I’m moderating a panel on “The Occupy Movement” as part of Adelphi’s 7th Annual United Nations Peace Conference, where the theme this year is Youth, Social Media, and Global Change. The panel will consist of scholars, activists, and scholar-activists.
As the moderator, it’s my job to have some interesting questions in mind. Here’s what I’m thinking:
- Why do some kids, high school or college get involved in activist projects while others do not? With the intermingling of social media and political activism, has the ‘typical’ youth activist changed or broadened?
- There is a concern in our society that our youth are being corrupted in some ways by Facebook, texting, etc. For example, a recent talk here at Adelphi fears that we are raising the “Dumbest generation”. To what degree do you agree with this sentiment, that new modes of communication privilege shallow relationships and understanding over more thoughtful and meaningful actions? Do the roles young people play in Occupy suggest we should rethink or refine how we frame problem?
- How does Occupy try to engage the mainstream media? Do you consider mainstream media a primary or secondary concern for activists? Can you talk about some of your experiences where social media crossed over to mainstream media?
- In many ways, Occupy is a movement to counter corporate power. The second line of theSep. 29 OWS Declaration reads, “We write so that all people who feel wronged by the corporate forces of the world can know that we are your allies.” When it comes to Occupy’s onw use of media, though, big corporate/venture capital brands like Google/YouTube, Facebook, and Twitter dominate. Is there a danger here? Should we try to move away from these systems, or work within them to subvert them?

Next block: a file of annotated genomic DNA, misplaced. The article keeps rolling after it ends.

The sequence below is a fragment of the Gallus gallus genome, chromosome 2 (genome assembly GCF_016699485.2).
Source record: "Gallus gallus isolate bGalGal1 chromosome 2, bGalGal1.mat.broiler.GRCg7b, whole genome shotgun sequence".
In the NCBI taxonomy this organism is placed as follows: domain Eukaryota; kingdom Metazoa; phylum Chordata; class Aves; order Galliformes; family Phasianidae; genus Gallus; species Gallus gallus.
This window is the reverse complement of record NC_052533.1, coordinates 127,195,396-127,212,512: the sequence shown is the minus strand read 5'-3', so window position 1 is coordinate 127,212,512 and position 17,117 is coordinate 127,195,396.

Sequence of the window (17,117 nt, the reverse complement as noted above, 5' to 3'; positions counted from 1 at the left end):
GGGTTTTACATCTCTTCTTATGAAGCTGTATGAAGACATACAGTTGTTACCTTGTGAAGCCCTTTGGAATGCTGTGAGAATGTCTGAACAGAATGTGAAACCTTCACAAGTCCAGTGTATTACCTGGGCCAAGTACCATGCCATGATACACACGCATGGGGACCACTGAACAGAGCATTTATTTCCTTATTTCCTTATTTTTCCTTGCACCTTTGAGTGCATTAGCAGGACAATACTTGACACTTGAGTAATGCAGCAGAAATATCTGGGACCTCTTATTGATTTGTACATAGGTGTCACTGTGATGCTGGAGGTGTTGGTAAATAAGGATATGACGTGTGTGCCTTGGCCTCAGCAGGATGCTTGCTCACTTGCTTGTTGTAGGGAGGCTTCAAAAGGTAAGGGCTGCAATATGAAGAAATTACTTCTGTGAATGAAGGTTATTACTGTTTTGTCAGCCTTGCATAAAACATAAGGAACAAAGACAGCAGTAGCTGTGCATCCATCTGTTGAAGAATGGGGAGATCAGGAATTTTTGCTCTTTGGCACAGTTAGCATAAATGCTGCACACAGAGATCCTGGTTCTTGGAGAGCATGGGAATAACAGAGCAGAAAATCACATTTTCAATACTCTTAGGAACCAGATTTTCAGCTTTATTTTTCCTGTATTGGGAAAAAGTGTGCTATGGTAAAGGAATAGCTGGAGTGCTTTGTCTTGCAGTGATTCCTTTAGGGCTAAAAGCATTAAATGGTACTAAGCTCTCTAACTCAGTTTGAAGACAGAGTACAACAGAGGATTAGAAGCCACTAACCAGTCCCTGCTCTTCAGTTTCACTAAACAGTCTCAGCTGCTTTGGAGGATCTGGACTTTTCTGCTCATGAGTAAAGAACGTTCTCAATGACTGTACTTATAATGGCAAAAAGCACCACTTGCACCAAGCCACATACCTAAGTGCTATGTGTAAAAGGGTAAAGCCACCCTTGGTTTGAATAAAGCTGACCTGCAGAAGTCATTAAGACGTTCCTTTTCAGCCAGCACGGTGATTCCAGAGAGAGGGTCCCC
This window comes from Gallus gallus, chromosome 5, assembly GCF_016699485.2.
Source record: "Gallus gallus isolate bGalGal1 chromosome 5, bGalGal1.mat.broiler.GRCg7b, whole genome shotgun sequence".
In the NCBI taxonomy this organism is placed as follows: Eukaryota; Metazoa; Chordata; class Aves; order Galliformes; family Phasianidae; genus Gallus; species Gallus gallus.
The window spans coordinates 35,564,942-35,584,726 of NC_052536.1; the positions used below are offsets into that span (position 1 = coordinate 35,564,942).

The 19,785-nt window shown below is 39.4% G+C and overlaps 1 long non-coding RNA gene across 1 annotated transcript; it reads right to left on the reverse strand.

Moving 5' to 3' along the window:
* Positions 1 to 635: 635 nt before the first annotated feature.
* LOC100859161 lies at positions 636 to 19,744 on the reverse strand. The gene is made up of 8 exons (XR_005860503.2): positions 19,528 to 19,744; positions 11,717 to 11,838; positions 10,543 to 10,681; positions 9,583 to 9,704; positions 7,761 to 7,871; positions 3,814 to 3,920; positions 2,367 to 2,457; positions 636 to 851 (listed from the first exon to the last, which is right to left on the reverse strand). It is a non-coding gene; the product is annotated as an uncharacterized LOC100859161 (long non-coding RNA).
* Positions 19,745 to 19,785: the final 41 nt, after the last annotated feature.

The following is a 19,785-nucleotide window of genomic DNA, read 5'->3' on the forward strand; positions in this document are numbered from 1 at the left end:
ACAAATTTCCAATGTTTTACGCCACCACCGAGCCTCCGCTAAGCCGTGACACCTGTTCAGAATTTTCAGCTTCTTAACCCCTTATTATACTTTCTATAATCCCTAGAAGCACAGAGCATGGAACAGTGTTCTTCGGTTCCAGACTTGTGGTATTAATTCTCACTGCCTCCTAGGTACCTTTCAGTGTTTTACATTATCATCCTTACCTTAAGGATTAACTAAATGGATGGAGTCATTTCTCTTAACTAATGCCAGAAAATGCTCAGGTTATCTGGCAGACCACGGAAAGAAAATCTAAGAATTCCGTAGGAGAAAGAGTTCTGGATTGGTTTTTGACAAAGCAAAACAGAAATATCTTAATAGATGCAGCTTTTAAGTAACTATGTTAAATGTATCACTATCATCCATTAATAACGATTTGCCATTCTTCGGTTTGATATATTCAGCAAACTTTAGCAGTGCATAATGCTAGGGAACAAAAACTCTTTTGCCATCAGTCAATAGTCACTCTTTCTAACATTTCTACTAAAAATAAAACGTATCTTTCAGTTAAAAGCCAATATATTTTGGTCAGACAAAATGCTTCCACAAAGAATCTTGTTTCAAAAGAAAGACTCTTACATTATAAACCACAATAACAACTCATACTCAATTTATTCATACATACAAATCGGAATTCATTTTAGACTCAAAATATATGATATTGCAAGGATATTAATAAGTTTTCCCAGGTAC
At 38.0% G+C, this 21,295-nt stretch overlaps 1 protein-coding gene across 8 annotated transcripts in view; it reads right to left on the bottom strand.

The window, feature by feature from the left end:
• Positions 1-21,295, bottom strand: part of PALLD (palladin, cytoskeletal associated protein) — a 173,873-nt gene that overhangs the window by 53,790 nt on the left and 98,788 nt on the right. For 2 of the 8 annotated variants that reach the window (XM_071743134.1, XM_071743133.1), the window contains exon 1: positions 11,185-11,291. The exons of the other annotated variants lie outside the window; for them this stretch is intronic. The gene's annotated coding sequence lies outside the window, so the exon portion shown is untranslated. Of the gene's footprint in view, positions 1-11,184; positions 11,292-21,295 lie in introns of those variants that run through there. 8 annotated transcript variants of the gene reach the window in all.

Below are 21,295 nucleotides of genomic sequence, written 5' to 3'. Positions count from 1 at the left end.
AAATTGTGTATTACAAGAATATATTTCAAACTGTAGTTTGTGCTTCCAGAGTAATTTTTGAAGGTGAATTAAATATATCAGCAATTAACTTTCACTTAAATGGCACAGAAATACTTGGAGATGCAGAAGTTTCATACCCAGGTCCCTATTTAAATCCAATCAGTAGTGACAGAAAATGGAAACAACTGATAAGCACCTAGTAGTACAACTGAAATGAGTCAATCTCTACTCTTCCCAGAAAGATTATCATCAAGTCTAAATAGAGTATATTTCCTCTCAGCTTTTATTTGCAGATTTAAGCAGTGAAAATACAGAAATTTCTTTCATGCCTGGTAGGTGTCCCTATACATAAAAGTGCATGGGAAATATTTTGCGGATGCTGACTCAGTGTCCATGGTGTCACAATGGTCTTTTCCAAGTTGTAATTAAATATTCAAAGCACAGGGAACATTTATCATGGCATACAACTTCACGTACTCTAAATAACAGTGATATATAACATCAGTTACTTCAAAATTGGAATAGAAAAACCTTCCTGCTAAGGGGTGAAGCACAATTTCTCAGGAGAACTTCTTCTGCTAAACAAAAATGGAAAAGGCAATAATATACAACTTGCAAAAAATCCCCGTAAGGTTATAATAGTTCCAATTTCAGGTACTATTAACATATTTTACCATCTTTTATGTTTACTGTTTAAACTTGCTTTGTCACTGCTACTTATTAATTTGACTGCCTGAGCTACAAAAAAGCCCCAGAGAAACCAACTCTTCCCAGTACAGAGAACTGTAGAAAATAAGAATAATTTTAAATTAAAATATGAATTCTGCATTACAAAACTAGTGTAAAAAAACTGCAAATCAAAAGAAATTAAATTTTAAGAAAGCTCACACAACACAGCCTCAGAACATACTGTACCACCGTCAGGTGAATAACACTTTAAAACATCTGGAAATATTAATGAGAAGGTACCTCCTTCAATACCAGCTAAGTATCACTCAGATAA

- Can you talk about ways that you have used, or seen social media used, to bridge local movements nationally and globally? For example, interaction between the different Occupy camps and advice and interaction with activists in North Africa/Mideast or other parts of the world?
- Occupy’s media campaigns have some clear successes. For example the language of the 99%/1% is now part of our shared political discourse. Are there other successes that you can point to? Messages that you hope to get out there which haven’t landed yet?
- The openness of social media is a double edged sword. The same affordances that let messages spread quickly and widely, can make it easy for police and political enemies to track and infiltrate activist groups. Has this been a concern in your use of social media? Do you have any advice on how to use social media in a secure way, where it does not put activists at risk?
The event is open, but you need to RSVP.
What would you like to ask?